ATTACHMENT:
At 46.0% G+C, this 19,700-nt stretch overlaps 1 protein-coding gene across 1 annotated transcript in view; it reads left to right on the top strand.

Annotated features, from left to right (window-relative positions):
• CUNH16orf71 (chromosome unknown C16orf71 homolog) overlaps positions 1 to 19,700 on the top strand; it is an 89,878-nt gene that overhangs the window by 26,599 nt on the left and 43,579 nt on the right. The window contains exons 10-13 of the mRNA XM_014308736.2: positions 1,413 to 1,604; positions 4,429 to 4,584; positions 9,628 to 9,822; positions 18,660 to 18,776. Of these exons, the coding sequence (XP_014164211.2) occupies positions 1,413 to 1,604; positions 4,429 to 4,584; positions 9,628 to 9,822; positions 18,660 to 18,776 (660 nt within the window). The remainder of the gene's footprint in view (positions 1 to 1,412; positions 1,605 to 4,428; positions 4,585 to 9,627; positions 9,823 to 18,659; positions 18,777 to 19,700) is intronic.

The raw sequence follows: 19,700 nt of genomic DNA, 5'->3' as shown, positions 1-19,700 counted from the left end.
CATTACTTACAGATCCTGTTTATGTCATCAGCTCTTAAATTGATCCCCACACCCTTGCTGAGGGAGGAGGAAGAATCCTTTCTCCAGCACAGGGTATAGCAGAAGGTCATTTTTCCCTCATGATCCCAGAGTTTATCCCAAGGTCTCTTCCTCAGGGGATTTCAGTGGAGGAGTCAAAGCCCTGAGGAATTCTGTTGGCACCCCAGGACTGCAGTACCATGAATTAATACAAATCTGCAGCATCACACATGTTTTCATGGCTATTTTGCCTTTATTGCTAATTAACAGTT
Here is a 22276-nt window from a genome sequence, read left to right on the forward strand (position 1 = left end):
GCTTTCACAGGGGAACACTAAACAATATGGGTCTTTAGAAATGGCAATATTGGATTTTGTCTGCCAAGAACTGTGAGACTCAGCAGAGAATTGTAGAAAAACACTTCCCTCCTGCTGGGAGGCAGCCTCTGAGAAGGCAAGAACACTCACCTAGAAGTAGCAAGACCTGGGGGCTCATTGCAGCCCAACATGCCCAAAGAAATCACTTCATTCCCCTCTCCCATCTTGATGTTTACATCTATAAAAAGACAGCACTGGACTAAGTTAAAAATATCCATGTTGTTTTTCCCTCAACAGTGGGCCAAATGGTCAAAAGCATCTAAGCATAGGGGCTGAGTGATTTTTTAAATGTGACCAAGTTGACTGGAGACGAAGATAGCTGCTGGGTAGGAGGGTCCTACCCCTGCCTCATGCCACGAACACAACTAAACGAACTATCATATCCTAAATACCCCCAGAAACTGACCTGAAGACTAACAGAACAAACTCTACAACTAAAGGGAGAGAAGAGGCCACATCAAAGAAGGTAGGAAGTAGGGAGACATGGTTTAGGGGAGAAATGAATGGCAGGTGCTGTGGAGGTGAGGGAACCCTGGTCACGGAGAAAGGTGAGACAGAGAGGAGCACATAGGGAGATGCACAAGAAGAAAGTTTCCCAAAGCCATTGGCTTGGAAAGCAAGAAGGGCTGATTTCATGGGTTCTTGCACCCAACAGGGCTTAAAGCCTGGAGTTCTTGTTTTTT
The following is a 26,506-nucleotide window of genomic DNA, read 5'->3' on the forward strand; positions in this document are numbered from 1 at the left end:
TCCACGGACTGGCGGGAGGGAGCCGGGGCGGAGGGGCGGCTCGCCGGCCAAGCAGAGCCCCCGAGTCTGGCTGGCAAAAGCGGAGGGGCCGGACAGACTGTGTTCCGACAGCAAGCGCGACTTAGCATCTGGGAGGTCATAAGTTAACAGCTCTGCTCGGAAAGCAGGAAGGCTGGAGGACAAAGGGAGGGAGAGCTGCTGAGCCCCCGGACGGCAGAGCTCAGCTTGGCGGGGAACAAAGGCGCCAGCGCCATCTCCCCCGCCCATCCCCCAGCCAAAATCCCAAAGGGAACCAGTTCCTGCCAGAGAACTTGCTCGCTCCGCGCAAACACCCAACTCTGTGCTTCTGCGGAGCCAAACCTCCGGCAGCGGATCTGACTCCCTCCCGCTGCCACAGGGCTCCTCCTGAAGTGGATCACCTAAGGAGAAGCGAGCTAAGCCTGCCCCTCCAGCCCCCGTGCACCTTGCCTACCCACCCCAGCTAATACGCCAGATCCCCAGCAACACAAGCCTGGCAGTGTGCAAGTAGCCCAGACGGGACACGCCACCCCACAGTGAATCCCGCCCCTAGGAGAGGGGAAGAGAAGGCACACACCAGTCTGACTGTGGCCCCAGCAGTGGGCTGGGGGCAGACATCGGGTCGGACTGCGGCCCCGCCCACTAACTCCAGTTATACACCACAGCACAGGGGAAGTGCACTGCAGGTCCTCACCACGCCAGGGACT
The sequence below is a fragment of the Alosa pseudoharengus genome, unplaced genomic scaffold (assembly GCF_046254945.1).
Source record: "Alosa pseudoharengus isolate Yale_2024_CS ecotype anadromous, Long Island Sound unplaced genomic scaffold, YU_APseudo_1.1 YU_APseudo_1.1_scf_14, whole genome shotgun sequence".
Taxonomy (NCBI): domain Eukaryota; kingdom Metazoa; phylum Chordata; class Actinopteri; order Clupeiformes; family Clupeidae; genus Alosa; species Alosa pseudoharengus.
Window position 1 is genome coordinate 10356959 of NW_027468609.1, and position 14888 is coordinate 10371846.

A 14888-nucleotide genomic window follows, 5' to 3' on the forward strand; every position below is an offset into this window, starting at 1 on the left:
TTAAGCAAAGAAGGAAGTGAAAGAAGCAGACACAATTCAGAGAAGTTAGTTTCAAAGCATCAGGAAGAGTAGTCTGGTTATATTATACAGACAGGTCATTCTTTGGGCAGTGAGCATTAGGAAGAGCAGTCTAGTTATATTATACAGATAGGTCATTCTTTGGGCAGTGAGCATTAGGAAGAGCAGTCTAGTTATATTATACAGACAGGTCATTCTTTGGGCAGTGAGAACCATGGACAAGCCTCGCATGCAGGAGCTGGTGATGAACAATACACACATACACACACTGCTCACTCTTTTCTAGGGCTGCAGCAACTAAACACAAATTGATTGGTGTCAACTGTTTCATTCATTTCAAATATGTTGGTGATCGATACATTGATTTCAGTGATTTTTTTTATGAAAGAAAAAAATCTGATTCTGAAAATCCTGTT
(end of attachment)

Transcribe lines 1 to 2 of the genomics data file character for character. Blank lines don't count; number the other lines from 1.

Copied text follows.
At 46.0% G+C, this 19,700-nt stretch overlaps 1 protein-coding gene across 1 annotated transcript in view; it reads left to right on the top strand.

Annotated features, from left to right (window-relative positions):